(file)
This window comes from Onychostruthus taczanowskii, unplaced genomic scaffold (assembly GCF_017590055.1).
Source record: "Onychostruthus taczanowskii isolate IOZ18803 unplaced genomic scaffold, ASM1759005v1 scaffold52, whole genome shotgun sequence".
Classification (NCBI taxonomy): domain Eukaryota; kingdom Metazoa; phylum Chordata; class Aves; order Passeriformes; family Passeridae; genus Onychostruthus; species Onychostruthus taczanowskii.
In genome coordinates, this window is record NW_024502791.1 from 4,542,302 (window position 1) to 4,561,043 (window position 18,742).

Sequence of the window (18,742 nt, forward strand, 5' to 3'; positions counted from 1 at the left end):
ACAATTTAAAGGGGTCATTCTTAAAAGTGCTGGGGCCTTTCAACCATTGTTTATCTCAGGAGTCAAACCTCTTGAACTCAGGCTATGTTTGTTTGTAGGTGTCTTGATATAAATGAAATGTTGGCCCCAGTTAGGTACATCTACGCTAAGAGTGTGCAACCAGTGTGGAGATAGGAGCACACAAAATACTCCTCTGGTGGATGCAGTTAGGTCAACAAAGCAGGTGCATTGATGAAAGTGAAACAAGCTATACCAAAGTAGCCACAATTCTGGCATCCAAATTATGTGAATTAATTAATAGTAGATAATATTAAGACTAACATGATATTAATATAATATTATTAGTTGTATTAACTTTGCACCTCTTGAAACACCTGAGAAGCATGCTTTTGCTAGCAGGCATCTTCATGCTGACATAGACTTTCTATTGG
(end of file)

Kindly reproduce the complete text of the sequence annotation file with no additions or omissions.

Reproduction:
This window comes from Onychostruthus taczanowskii, unplaced genomic scaffold (assembly GCF_017590055.1).
Source record: "Onychostruthus taczanowskii isolate IOZ18803 unplaced genomic scaffold, ASM1759005v1 scaffold52, whole genome shotgun sequence".
Classification (NCBI taxonomy): domain Eukaryota; kingdom Metazoa; phylum Chordata; class Aves; order Passeriformes; family Passeridae; genus Onychostruthus; species Onychostruthus taczanowskii.
In genome coordinates, this window is record NW_024502791.1 from 4,542,302 (window position 1) to 4,561,043 (window position 18,742).

Sequence of the window (18,742 nt, forward strand, 5' to 3'; positions counted from 1 at the left end):
ACAATTTAAAGGGGTCATTCTTAAAAGTGCTGGGGCCTTTCAACCATTGTTTATCTCAGGAGTCAAACCTCTTGAACTCAGGCTATGTTTGTTTGTAGGTGTCTTGATATAAATGAAATGTTGGCCCCAGTTAGGTACATCTACGCTAAGAGTGTGCAACCAGTGTGGAGATAGGAGCACACAAAATACTCCTCTGGTGGATGCAGTTAGGTCAACAAAGCAGGTGCATTGATGAAAGTGAAACAAGCTATACCAAAGTAGCCACAATTCTGGCATCCAAATTATGTGAATTAATTAATAGTAGATAATATTAAGACTAACATGATATTAATATAATATTATTAGTTGTATTAACTTTGCACCTCTTGAAACACCTGAGAAGCATGCTTTTGCTAGCAGGCATCTTCATGCTGACATAGACTTTCTATTGG